“Whoa,” I thought, “this is actually working!” But as a composer, this presented me with a massive conflict of interest. Could I accept free tickets to shows if I didn’t write about them? If I wrote about them, would that turn me into a critic rather than a composer? If I said nice things would they be interpreted as syncophantic attempts to get my pieces played? If I said mean, or at least critical, things, would that keep my pieces from getting played?
My solution was to ask people who seemed interested in the New Classic LA if they wanted to write for it. I didn’t have a budget, so the payment was free tickets to shows or free CDs (this was when CDs were still a thing). That way we could post things regularly to keep traffic up, they could struggle with the inherent conflicts in reviewing their peers, and I could focus on the calendar aspects of the site.
This model worked pretty well for a while. For a long while, actually—it’s more or less what we still use. At one point I think I had ten writers contributing semi-regularly, and two friends helping out with maintaining the calendar. Things were cool. But as I grew and found more opportunities as a composer, I had less and less time to pay attention to all of the review and interview requests and necessary updates and maintenance to the site. Plus I had a new project to which I was devoting the large majority of my free time and energy: the concert series Equal Sound.
Producing concerts with Equal Sound is, for me, an artistic process akin to composition. In fact, I believe running New Classic LA is a form of composition as well. Music, for me, is a way of listening, and unique to every listening individual. My job as a composer, then, is to help people hear things. I always ask myself what the best way to do that is in any given situation: if there’s something that I want people to hear that doesn’t exist yet, perhaps I have to write that piece and have it performed or recorded. If that thing that I want them to hear already exists, then maybe the best way for me to help a listener hear it is to put on a concert of that thing, or to make a mixtape with that thing on it, or, in the case of New Classic LA, to write about that thing or get some publicity for an event featuring it.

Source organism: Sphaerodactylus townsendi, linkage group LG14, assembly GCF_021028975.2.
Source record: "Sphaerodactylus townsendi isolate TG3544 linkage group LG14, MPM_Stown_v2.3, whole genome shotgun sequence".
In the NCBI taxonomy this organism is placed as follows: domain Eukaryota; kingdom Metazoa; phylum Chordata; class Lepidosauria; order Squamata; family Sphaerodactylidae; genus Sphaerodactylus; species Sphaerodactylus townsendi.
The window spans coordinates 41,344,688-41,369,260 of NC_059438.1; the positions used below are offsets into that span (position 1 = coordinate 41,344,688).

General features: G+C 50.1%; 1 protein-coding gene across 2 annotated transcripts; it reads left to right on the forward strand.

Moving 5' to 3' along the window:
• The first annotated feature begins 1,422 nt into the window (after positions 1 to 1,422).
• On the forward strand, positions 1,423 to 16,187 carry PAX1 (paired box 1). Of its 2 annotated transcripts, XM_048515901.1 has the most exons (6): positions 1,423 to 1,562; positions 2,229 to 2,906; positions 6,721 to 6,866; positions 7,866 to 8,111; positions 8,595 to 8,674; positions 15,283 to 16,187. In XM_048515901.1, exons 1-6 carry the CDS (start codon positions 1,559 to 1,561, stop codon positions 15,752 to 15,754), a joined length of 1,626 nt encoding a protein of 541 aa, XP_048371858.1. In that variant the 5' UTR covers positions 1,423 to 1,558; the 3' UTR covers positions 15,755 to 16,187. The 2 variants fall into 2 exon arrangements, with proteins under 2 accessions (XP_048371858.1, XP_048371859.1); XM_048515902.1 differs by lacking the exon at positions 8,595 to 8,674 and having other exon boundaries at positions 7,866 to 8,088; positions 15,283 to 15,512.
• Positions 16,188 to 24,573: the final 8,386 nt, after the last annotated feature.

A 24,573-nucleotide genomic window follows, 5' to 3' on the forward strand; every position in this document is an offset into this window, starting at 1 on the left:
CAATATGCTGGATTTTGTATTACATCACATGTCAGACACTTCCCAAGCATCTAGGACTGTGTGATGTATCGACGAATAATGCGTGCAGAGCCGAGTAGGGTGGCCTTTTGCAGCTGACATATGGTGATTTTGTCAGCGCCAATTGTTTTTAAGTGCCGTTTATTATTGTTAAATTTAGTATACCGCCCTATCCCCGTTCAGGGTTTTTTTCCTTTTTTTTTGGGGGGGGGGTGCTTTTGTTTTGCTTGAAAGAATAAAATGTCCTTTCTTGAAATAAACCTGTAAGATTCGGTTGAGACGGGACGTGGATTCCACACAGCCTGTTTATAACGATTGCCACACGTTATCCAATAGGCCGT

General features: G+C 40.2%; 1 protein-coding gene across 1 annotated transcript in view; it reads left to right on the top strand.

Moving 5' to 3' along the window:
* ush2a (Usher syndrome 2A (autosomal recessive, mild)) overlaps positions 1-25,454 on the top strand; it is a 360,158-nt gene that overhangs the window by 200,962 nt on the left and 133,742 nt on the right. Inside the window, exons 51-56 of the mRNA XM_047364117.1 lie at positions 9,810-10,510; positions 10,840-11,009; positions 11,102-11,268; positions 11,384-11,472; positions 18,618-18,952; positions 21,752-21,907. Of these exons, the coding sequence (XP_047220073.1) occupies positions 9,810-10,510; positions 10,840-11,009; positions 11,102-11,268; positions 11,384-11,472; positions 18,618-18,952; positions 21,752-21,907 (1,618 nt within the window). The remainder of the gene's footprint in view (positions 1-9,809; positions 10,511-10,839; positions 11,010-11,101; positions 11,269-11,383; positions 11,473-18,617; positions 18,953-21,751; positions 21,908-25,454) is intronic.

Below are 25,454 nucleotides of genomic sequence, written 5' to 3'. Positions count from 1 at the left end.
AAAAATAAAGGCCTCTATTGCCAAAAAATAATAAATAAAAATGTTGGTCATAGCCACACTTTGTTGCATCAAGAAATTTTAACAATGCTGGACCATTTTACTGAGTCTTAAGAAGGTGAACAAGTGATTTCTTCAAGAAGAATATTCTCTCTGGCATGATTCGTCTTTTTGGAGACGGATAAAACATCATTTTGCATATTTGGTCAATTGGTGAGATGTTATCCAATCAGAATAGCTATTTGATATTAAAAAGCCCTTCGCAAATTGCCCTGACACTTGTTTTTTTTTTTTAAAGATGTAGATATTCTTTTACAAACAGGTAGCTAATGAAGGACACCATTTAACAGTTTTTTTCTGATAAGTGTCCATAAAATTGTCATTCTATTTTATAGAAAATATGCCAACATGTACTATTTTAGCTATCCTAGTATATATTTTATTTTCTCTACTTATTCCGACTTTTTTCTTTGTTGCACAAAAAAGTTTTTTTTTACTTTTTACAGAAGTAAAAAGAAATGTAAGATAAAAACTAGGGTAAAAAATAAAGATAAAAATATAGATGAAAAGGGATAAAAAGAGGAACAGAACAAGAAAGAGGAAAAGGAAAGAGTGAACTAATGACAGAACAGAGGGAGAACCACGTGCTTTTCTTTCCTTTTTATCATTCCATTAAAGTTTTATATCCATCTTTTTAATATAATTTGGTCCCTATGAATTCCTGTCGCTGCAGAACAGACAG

With this in mind, more and more of my time and energy has been going to Equal Sound. Last year we received our 501c3 letter from the IRS, and I went all in on trying to grow the series. Realizing I didn’t have time for both, I started asking trusted friends if they’d be interested in taking over New Classic LA. I even looked into having bigger music sites acquire it. While I was putting effort into this, the site itself began to flounder as I wasn’t chasing down writers for updates. You might have noticed that things here have been lacking lately. I simply didn’t have time for both Equal Sound and New Classic LA. One had to go, and it wasn’t going to be Equal Sound.
But I didn’t, and don’t, want New Classic LA to die. It just needs a better infrastructure and more resources to continue to run well and serve our community.
Thankfully, we came up with a solution. The lawyers who got Equal Sound’s 501c3 set up advised us to make our mission broad so that we could partake in a wide range of musical activities. Equal Sound’s mission, as it were, is “to introduce listeners to new music by breaking down the traditional confines of musical genres.”
In case you don’t see where this is going, writing about music and running a concert calendar is a great way to introduce listeners to new music. Equal Sound has an infrastructure, and a bank account, and a board. And the board just approved Equal Sound taking ownership of New Classic LA.
Now, instead of splitting my attention between projects, I can refocus it to make New Classic LA work within the context of Equal Sound’s mission.
So I’m rebuilding the site. The concert calendar will still be front and center, but it will live alongside a public database of LA musicians, ensembles, venues, presenters, and resources, which many people in the scene have said they want. The reviews and features will continue with our staff writers, though to facilitate better journalism we will also create a separate set of community pages where people can post their own reviews and interviews, to give other concert series and musicians a platform to say what they want to say. We will also solidify a fundraising program to help cover the site costs and pay the writers. We’re going to grow this thing to be sustainable and to help our music community thrive.
This is going to be a huge project. It will take time. Things might look dead for a while while I build the new site on a testing server. But this is something I am extremely excited to work on, which is something that I haven’t felt in a while about working on the site. I believe this will be better for all of us in the LA scene. If you have thoughts or comments or ideas, I’d be very pleased to hear them too. Just comment below, or use the contact page. If you’re into making a now TAX DEDUCTIBLE contribution toward the site expenses, visit this page.